Thank you to my reader who asked questions regarding the confusing world of Attendance Management programs. These programs are tricky to navigate because of Human Rights concerns so employers need to use caution when using discipline for absences. 1. Mandated Leaves of Absence – If your workers use the Leave provisions from the Employment Standards Act, these absences cannot be subject to disciplinary action. There is a limited exception with regard to Personal Emergency Leave in that the absent employee must be able to provide “proof that is reasonable in the circumstances” to show entitlement to the leave. Failure to Continue Reading »
Come to my seminar tomorrow evening at the BRC and find out! I will be talking about the new laws and how they will affect the ability to run a business effectively. Get tips on how to minimize the impact! Can’t make it tomorrow? Let the BRC know if you would like to attend a seminar in January.
The news today is full of claims of workplace wrongdoing, from insider corruption to sexual harassment. Have you noticed that most of them have something in common? The common element is that the complainant felt they had nowhere to turn to launch their complaint. They had to “go public” and cause a big stir to get the attention their issue deserves, which gives them the nickname of “Whistleblower”. (The dictionary definition is an employee, former employee, or member of an organization who reports misconduct to people or entities that can take corrective action.) A Whistleblower Policy gives complainants assurances that Continue Reading »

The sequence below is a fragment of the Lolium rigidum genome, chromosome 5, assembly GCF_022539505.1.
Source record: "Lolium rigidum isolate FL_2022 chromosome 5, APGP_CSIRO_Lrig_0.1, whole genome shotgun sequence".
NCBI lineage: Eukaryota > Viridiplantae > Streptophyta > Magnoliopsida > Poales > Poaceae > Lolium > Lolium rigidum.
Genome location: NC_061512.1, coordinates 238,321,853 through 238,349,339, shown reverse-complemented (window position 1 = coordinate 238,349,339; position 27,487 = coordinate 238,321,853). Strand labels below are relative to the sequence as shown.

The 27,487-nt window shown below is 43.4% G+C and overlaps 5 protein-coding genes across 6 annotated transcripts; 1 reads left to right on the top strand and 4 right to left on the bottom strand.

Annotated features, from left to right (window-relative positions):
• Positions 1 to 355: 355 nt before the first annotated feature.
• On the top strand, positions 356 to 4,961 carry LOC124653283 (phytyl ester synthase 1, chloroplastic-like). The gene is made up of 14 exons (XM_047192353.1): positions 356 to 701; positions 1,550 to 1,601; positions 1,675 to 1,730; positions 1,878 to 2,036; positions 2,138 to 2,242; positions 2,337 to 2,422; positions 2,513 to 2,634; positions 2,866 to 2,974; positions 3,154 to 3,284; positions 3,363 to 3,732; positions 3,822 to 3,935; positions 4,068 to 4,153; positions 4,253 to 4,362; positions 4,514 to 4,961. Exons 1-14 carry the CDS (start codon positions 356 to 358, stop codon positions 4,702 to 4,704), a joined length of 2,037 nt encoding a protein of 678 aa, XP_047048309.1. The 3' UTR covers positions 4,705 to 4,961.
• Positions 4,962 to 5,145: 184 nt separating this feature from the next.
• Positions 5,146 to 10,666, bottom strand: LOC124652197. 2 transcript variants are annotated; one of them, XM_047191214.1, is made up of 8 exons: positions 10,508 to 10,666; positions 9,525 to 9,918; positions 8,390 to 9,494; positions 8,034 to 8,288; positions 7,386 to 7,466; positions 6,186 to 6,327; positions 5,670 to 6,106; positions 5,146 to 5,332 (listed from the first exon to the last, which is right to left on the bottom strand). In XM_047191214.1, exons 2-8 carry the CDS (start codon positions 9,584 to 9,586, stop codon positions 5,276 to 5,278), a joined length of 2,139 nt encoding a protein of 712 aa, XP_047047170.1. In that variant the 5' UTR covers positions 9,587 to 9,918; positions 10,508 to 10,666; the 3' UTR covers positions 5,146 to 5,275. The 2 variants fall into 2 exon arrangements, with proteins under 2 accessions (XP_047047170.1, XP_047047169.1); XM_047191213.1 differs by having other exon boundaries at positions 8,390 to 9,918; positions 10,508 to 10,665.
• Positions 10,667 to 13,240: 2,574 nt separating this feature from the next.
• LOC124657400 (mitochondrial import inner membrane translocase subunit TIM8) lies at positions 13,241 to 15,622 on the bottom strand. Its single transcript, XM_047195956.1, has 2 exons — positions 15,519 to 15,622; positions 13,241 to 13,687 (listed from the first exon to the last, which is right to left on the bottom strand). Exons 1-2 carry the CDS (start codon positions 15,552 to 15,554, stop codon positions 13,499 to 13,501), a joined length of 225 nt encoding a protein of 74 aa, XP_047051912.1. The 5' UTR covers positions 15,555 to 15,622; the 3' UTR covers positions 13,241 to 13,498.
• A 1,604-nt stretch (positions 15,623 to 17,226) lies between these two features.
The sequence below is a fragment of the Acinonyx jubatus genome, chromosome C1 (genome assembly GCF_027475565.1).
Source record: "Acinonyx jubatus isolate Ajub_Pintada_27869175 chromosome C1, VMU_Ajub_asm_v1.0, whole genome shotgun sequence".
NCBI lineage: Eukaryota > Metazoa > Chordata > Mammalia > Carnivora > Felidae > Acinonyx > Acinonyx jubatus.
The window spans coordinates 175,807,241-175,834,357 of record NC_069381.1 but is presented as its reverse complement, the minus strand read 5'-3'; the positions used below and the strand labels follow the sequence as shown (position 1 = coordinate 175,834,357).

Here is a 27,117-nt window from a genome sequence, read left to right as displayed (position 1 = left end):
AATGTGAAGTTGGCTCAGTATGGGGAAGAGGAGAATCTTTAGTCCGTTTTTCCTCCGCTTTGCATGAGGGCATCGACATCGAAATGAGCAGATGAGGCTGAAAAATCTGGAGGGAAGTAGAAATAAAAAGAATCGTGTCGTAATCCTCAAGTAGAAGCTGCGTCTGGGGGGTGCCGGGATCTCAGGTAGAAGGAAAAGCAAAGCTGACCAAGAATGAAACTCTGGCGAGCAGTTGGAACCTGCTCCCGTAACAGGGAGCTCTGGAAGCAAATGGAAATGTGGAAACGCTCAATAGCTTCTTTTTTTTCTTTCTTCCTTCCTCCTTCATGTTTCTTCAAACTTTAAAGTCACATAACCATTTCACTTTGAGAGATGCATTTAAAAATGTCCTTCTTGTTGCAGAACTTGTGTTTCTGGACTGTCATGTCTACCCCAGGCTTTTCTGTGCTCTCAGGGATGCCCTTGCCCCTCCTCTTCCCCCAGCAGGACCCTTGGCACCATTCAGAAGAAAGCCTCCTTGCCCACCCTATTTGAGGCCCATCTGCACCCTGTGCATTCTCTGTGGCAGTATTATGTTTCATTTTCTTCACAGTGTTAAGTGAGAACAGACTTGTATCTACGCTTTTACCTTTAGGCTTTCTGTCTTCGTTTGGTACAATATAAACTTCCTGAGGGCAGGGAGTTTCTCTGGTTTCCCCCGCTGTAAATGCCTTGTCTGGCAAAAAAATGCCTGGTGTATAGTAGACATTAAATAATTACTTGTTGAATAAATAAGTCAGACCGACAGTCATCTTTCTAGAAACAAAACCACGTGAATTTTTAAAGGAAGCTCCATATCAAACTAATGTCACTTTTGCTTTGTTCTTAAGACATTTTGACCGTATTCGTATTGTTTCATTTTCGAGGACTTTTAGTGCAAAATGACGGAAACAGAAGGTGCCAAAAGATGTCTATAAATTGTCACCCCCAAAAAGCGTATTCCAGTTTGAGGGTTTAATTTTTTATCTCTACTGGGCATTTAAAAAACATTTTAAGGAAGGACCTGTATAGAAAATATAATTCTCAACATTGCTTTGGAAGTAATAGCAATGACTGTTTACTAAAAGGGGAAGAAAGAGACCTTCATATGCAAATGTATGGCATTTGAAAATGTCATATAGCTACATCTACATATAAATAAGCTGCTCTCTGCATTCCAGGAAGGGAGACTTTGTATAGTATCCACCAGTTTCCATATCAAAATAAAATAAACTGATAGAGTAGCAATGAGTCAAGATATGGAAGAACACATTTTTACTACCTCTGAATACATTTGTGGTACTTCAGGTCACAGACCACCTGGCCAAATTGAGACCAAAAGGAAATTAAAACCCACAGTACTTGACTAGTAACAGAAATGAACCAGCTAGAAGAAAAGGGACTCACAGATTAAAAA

In organizations that do not have on-staff Human Resources support, figuring out the “chain of command” can be confusing. Who does the employee reach out to? When an employee has a complaint against their direct supervisor, or an employee’s rights or standards under the law have been interfered with or denied, and/or when they believe, in good faith, that they have been wrongfully accused or disciplined, the employee has a legally-protected right under either the Employment Standards Act, Health and Safety Act, or Human Rights Code, (as appropriate in the situation) to appeal the discipline or decision that was made. Continue Reading »
Workplace discipline and harassment investigations can be frightening for both the employer and the person filing the complaint. There is a lot of misunderstanding regarding the process involved, what gets looked at in terms of “evidence”, and what happens to the various parties (victim, accused, employer). First, we must ensure that the complaint is filed properly. “No-name” complaints – anonymous letters to management stating that “harassing behaviour” is happening – are not acceptable. Yes the employer does need to be aware of the morale in their workplace. However, employees need to understand that unless there is a formal complaint, complete Continue Reading »